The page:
In fact, when I work on my motorcycle, it's writing. Really. Sometimes even when I'm riding it. Because it frees up my mind, or my subconscious mind, or whatever, to solve literary problems like word choice, or plot, or structure, or even ideas. Anything that is meditative--that takes you inside yourself, for an undetermined amount of time, to think, does that.

So. Yes. I agree with you. You don't really have to sit down and physically "write" something every day or risk losing your ability, craft, skill, talent, gift, whatever you want to call it.

But you do have to engage, even subconsciously, in the creative process. Every day. Even if it's only day-dreaming, that turns out to be the basis for a novel. Or a neat turn of phrase in a tweet or other mostly off-hand thing.

Or so I believe.

And actually, if you do any of the above, you can write a rough draft of a novel, at least, in a year.

It's a question of goal setting rather than enforced rigor.

Andrea Franco-Cook said...

I learned early on that writing when my muse is on coffee break only produces drivel. Sometimes it's best to just take a break and regroup. The words will flow when they flow. Great post, enjoyed reading it.

Lee J Tyler said...

What a re...LIEF!
Now, will you come do to my floors what is being done in the picture?
I mean, since you're not writing everyday...;)

Kastie Pavlik said...

I was taught this as well, but have never held to it. If you force yourself to write, the story suffers. The one thing I do believe in, though, is that nothing should ever be thrown away or deleted. You never know when that rough draft is the only one with a line in it that you decide you really want to use or if those paragraphs you wrote and tossed were actually useable. Even if it's a note on a napkin, I keep it. But I don't write everyday. ^_^

Tiffany N. York said...

Sorry to disagree, but when I wrote my second novel I worked on it five days a week. If I missed a day, I'd make it up on the weekend. If you want a career in writing, you need to treat it like a job. And I'm a single mother who was working full-time. The question to ask yourself is: How bad do you want it?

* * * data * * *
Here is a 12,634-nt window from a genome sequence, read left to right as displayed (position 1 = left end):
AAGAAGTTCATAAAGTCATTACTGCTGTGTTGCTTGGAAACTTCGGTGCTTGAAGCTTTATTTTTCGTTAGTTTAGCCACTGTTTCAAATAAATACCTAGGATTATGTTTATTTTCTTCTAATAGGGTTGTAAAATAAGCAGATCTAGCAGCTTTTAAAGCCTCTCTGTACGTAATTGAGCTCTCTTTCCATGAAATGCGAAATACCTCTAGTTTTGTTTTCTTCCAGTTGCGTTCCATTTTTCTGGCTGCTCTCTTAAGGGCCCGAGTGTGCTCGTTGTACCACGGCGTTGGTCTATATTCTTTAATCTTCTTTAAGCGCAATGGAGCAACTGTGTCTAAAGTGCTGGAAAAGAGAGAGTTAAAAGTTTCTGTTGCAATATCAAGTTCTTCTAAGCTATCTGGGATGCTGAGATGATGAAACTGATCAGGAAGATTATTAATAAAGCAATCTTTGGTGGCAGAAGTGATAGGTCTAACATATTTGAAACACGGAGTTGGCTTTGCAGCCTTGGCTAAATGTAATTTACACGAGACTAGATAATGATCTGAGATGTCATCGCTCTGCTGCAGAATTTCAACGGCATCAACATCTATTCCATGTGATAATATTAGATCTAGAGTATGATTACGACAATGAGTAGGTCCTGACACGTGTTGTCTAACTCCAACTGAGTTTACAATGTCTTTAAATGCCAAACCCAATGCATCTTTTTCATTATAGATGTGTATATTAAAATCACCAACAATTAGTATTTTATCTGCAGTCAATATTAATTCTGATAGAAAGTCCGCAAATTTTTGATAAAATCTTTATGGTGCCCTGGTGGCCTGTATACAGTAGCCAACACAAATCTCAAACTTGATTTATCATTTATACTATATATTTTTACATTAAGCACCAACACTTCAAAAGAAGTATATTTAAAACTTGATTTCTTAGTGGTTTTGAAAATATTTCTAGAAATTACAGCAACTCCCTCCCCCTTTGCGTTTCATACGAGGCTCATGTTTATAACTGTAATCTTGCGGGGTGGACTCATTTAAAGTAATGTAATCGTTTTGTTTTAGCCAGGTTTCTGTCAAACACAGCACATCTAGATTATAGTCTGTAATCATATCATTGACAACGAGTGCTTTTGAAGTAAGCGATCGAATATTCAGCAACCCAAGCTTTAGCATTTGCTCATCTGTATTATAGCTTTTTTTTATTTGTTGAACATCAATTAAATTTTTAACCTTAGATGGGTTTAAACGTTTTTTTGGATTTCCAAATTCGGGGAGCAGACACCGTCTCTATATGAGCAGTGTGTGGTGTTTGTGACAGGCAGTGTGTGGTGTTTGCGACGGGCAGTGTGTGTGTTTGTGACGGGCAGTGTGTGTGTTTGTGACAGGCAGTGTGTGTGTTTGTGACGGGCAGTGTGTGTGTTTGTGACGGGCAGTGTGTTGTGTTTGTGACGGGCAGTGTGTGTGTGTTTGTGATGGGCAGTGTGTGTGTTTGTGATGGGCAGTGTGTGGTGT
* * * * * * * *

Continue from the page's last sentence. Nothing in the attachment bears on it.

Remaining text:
I wanted to finish my book very badly. I would have lost momentum had I written any less. From what I've seen, the most successful writers consider their writing top priority--even more so than family (though they'd never admit it). I would wager they spend more time on their writing than they do with their family.

Lauren B. said...

This is good to hear.

While it'd be great to write every day, I'm at peace with the fact that I'm slow and not super prolific. It takes me a while to settle into the right headspace, I can't just 'switch it on' and write in hour-or-less chunks. As long as I'm steadily making progress on my novel (my first), I don't beat myself up too much.

If it turns into a chore I won't finish it at all.

Perhaps the discipline will come with experience. Certainly if I didn't have another day job I would do thinks a bit differently.

Anonymous said...

That is so right! Every writer is different and has their own way of doing it.

Cheyenne Trumbo said...

I think the reason it's said that to be a writer you must write every day is because for some people, if they *don't* get into the habit of doing something on a regular basis, it's that much easier to put it off. I count myself among them.

wendy said...

I want to add that if you feel driven to write every day you'd better have a very understanding partner, or better still one who is as driven as you are.

Voice of experience here.

K L Romo said...

Thanks for this post. Very refreshing for those of us who can't write full time.

Lynnea said...

I find that when someone or some idea begins to impose rules on writing, for me, it takes the joy out of it. Finding my own rhythm about it took a long time but I think the best thing is knowing yourself and adhering to your own writing style. I respond better to deadlines than to daily quotas. Following your passion shouldn't equal drudgery. Also, I agree with others here that when I'm not typing at the keyboard, I'm still writing by continuously engaging in creative pursuits to feed the fire.

Jessica Bell said...